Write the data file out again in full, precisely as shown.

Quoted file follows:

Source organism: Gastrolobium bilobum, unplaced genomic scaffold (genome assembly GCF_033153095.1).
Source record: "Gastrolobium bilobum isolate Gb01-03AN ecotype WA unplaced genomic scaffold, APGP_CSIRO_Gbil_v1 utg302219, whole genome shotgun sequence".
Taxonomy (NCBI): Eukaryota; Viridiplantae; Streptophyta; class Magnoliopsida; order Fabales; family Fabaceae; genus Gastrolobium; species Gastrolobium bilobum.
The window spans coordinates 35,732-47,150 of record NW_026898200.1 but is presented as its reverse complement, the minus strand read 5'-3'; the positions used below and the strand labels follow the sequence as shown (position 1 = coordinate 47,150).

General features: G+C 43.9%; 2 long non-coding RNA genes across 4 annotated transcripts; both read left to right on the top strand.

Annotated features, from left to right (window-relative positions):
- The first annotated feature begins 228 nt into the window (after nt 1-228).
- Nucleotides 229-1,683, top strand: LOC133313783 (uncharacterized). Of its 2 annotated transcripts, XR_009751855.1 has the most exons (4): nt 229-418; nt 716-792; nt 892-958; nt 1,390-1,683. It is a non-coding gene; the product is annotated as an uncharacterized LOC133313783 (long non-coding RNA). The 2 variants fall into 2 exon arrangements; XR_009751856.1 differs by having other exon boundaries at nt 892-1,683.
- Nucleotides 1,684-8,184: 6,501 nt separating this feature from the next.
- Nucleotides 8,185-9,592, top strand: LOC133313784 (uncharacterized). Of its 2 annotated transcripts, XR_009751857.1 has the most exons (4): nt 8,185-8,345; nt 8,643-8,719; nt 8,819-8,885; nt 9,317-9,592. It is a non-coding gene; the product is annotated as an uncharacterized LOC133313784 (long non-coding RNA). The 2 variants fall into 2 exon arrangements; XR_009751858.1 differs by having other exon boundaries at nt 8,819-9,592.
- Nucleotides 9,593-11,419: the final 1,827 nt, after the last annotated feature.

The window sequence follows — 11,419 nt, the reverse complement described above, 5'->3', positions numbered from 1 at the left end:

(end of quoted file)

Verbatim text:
Source organism: Gastrolobium bilobum, unplaced genomic scaffold (genome assembly GCF_033153095.1).
Source record: "Gastrolobium bilobum isolate Gb01-03AN ecotype WA unplaced genomic scaffold, APGP_CSIRO_Gbil_v1 utg302219, whole genome shotgun sequence".
Taxonomy (NCBI): Eukaryota; Viridiplantae; Streptophyta; class Magnoliopsida; order Fabales; family Fabaceae; genus Gastrolobium; species Gastrolobium bilobum.
The window spans coordinates 35,732-47,150 of record NW_026898200.1 but is presented as its reverse complement, the minus strand read 5'-3'; the positions used below and the strand labels follow the sequence as shown (position 1 = coordinate 47,150).

General features: G+C 43.9%; 2 long non-coding RNA genes across 4 annotated transcripts; both read left to right on the top strand.

Annotated features, from left to right (window-relative positions):
- The first annotated feature begins 228 nt into the window (after nt 1-228).
- Nucleotides 229-1,683, top strand: LOC133313783 (uncharacterized). Of its 2 annotated transcripts, XR_009751855.1 has the most exons (4): nt 229-418; nt 716-792; nt 892-958; nt 1,390-1,683. It is a non-coding gene; the product is annotated as an uncharacterized LOC133313783 (long non-coding RNA). The 2 variants fall into 2 exon arrangements; XR_009751856.1 differs by having other exon boundaries at nt 892-1,683.
- Nucleotides 1,684-8,184: 6,501 nt separating this feature from the next.
- Nucleotides 8,185-9,592, top strand: LOC133313784 (uncharacterized). Of its 2 annotated transcripts, XR_009751857.1 has the most exons (4): nt 8,185-8,345; nt 8,643-8,719; nt 8,819-8,885; nt 9,317-9,592. It is a non-coding gene; the product is annotated as an uncharacterized LOC133313784 (long non-coding RNA). The 2 variants fall into 2 exon arrangements; XR_009751858.1 differs by having other exon boundaries at nt 8,819-9,592.
- Nucleotides 9,593-11,419: the final 1,827 nt, after the last annotated feature.

The window sequence follows — 11,419 nt, the reverse complement described above, 5'->3', positions numbered from 1 at the left end: